Stately 1830s architecture meets cutting-edge art and design in a historic home updated for a collector.
In 1913, at the same address, leading society hostess Lady Hamilton created a showcase for the Bloomsbury Group’s newly established design collective, the Omega Workshops (the critic Roger Fry advised her on the decor, and Virginia Woolf’s sister Vanessa Bell was among the contributing artists). So it is entirely appropriate that, a century later, the property’s present owner—a Hong Kong–based art collector with strong ties to several European museums and galleries—has reintroduced a forward-thinking aesthetic to the place, this time with a wide-ranging international selection of pieces by designers like Mattia Bonetti and Martin Szekely and such artists as Adam Fuss, Gabriel Kuri, Fiona Rae, Anselm Reyle, and Keith Tyson.
In the drawing room, a Steinway piano is positioned between a light sculpture by Elizabeth Garouste and Mattia Bonetti and a cabinet by Bonetti. Over the cabinet hangs a sculpture by Thomas Houseago, while a painting by Keith Coventry is displayed above a Martin Szekely console nearby. The clear cylindrical side table is also by Szekely, and the crocodile stool is by Claude Lalanne.
A sinuous mirrored table by Ron Arad separates twin sofas designed by Sultana; the white geometric side table is by Bonetti, and the carpet is by Fort Street Studio.
At one end of the drawing room, a Jean Royère sofa is grouped with Bonetti polished-steel side tables and a Charlotte Perriand bench with a cushion covered in an Edelman Leather cowhide; the large framed painting near the window is by Anselm Reyle, the photograph on the mantel is a piece by Marlo Pascual, and the pair of table lamps is by Garouste and Bonetti.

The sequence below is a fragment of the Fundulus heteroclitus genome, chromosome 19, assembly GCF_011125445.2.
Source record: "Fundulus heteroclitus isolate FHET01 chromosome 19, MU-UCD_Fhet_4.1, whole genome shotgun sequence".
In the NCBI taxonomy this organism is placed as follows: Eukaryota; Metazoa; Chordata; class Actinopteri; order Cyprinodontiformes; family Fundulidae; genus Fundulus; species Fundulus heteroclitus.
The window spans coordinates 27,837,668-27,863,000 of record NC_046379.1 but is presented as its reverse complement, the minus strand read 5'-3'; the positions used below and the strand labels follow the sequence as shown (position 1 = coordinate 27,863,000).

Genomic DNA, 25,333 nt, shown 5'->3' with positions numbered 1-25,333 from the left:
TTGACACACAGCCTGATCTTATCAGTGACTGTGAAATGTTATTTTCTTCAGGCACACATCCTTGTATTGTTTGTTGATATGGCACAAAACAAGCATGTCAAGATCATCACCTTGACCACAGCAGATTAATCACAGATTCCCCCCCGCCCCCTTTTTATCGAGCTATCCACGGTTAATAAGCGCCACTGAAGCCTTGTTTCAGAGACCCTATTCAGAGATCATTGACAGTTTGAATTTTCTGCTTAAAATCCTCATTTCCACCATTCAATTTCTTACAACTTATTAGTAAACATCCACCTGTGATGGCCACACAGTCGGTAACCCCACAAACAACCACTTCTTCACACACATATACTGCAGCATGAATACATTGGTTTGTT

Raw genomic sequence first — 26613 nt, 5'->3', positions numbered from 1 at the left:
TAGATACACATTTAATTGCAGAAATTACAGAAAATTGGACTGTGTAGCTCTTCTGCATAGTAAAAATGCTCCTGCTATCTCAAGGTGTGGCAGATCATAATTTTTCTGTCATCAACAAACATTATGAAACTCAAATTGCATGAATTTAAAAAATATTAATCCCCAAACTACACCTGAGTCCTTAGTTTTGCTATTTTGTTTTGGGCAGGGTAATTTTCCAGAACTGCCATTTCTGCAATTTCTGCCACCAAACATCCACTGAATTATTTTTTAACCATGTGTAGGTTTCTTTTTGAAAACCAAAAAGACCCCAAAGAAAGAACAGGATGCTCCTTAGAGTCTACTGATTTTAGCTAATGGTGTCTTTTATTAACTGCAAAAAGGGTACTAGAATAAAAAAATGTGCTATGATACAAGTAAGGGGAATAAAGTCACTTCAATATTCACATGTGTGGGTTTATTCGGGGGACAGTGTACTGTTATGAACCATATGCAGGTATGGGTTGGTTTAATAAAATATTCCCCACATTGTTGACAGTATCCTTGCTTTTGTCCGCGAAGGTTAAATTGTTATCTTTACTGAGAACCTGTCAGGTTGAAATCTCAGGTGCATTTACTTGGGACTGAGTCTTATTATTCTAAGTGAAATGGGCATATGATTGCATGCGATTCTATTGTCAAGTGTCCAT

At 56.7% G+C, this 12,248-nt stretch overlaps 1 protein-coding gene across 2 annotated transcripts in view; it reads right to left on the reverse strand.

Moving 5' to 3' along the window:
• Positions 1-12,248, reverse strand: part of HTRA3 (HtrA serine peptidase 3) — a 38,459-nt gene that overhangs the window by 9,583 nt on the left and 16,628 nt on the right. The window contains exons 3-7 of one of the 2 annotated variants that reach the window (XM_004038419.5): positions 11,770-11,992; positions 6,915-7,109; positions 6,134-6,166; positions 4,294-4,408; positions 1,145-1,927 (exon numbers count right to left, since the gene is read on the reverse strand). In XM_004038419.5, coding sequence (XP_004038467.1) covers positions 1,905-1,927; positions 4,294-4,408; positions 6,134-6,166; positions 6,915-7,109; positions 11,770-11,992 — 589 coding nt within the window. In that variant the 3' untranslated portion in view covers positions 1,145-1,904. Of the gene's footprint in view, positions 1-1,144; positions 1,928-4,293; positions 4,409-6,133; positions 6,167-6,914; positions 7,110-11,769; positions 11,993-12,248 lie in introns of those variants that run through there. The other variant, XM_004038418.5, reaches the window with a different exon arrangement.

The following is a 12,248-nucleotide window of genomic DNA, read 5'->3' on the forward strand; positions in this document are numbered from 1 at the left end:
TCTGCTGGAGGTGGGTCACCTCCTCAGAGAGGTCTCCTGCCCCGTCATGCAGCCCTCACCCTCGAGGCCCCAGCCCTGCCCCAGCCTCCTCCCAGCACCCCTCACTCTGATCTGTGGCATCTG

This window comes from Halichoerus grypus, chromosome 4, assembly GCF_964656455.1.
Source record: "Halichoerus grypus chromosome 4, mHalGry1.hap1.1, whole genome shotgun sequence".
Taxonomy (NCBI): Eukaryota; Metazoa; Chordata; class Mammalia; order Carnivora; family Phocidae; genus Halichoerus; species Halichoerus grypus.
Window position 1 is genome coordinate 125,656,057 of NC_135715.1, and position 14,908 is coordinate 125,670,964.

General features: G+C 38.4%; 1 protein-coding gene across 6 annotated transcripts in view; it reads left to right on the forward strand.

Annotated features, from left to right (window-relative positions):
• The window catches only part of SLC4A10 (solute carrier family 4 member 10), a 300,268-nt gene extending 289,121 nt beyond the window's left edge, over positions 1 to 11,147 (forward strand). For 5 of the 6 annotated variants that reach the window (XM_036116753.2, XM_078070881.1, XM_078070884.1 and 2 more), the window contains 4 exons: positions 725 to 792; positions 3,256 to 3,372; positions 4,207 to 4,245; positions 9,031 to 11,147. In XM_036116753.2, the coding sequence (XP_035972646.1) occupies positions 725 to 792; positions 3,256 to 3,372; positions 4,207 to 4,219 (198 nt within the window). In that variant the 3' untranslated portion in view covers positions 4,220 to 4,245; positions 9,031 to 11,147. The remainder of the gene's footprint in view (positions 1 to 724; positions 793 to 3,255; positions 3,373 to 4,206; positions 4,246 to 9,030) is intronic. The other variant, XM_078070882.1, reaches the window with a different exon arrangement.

A Fredrikson Stallardlight fixture hangs over the first-floor dining table, which is topped with a trio of Ai Weiwei vases and lined with Bonetti chairs.
At one end of the first-floor dining room, Vladimir Kagansofas frame a Willy Rizzo table; the photograph above the fireplace is by Wolfgang Tillmans, and the sculptures are by Rebecca Warren.
In the garden-level dining room, a painting by Fiona Rae overlooks a Szekely table and chairs.
The garden-level kitchen’s cabinetry is by Minotti Cucine, with a cooktop by Wolf and barstools by Sultana; the sculpture at right is by Nicole Wermers.
On display at the top of the stairway are a wall-size work by Keith Tyson and a Cerith Wyn Evans light installation.
A two-panel painting by John Stezaker graces the partition that conceals a bath within the master bedroom; the bed and chaise longues were designed by Sultana.
The master bedroom’s closet, customized by Sultana, has palladium-leaf doors; the carpet is by Fort Street Studio.
In the master bath, a work by Aaron Curry is reflected in the mirror; the vanity is by Bonetti, and the sink fittings are by Grohe.
Mirrors by FontanaArte and pendant lights by Garouste flank a Nigel Cooke painting above a guest-room fireplace; the chairs are vintage Jansen, and the carpet is by Fort Street Studio.
A tub by the Water Monopoly is matched with a Corian vanity by DuPont in a second-floor bath; the sink and tub fittings are by Grohe, and the floor is statuary marble.
The children’s bed- and-library unit was designed by Croft; a Campana brothers stuffed-animal chair sits on a Fort Street Studio carpet, and the artwork at right is a photogram by Adam Fuss.
On the terrace, a Sultana-designed sofa clad in a Scalamandré fabric is grouped with two Fredrikson Stallard tables and an André Dubreuil chair.
The white stucco exterior of the late-Georgian residence.